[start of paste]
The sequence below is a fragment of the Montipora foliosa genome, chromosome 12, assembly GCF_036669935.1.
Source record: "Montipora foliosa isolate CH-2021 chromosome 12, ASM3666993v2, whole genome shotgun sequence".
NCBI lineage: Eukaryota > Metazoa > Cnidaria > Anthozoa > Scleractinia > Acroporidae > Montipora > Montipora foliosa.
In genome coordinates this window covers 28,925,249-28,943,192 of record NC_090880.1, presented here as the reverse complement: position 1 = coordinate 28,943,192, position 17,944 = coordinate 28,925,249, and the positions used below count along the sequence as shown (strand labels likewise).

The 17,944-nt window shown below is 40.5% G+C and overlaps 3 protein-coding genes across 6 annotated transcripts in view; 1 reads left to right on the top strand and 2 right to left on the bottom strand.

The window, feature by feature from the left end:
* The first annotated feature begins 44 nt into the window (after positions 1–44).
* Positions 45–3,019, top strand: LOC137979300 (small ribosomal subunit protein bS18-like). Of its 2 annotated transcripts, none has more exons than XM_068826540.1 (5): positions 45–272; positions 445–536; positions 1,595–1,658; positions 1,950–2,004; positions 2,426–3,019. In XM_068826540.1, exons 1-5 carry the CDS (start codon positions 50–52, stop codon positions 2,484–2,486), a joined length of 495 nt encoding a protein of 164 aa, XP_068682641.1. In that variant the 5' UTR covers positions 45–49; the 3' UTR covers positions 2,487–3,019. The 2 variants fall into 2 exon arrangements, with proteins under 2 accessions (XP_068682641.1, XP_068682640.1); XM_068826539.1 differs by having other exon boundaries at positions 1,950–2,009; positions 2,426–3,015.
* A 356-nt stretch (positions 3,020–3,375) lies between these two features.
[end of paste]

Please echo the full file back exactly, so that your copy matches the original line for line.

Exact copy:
The sequence below is a fragment of the Montipora foliosa genome, chromosome 12, assembly GCF_036669935.1.
Source record: "Montipora foliosa isolate CH-2021 chromosome 12, ASM3666993v2, whole genome shotgun sequence".
NCBI lineage: Eukaryota > Metazoa > Cnidaria > Anthozoa > Scleractinia > Acroporidae > Montipora > Montipora foliosa.
In genome coordinates this window covers 28,925,249-28,943,192 of record NC_090880.1, presented here as the reverse complement: position 1 = coordinate 28,943,192, position 17,944 = coordinate 28,925,249, and the positions used below count along the sequence as shown (strand labels likewise).

The 17,944-nt window shown below is 40.5% G+C and overlaps 3 protein-coding genes across 6 annotated transcripts in view; 1 reads left to right on the top strand and 2 right to left on the bottom strand.

The window, feature by feature from the left end:
* The first annotated feature begins 44 nt into the window (after positions 1–44).
* Positions 45–3,019, top strand: LOC137979300 (small ribosomal subunit protein bS18-like). Of its 2 annotated transcripts, none has more exons than XM_068826540.1 (5): positions 45–272; positions 445–536; positions 1,595–1,658; positions 1,950–2,004; positions 2,426–3,019. In XM_068826540.1, exons 1-5 carry the CDS (start codon positions 50–52, stop codon positions 2,484–2,486), a joined length of 495 nt encoding a protein of 164 aa, XP_068682641.1. In that variant the 5' UTR covers positions 45–49; the 3' UTR covers positions 2,487–3,019. The 2 variants fall into 2 exon arrangements, with proteins under 2 accessions (XP_068682641.1, XP_068682640.1); XM_068826539.1 differs by having other exon boundaries at positions 1,950–2,009; positions 2,426–3,015.
* A 356-nt stretch (positions 3,020–3,375) lies between these two features.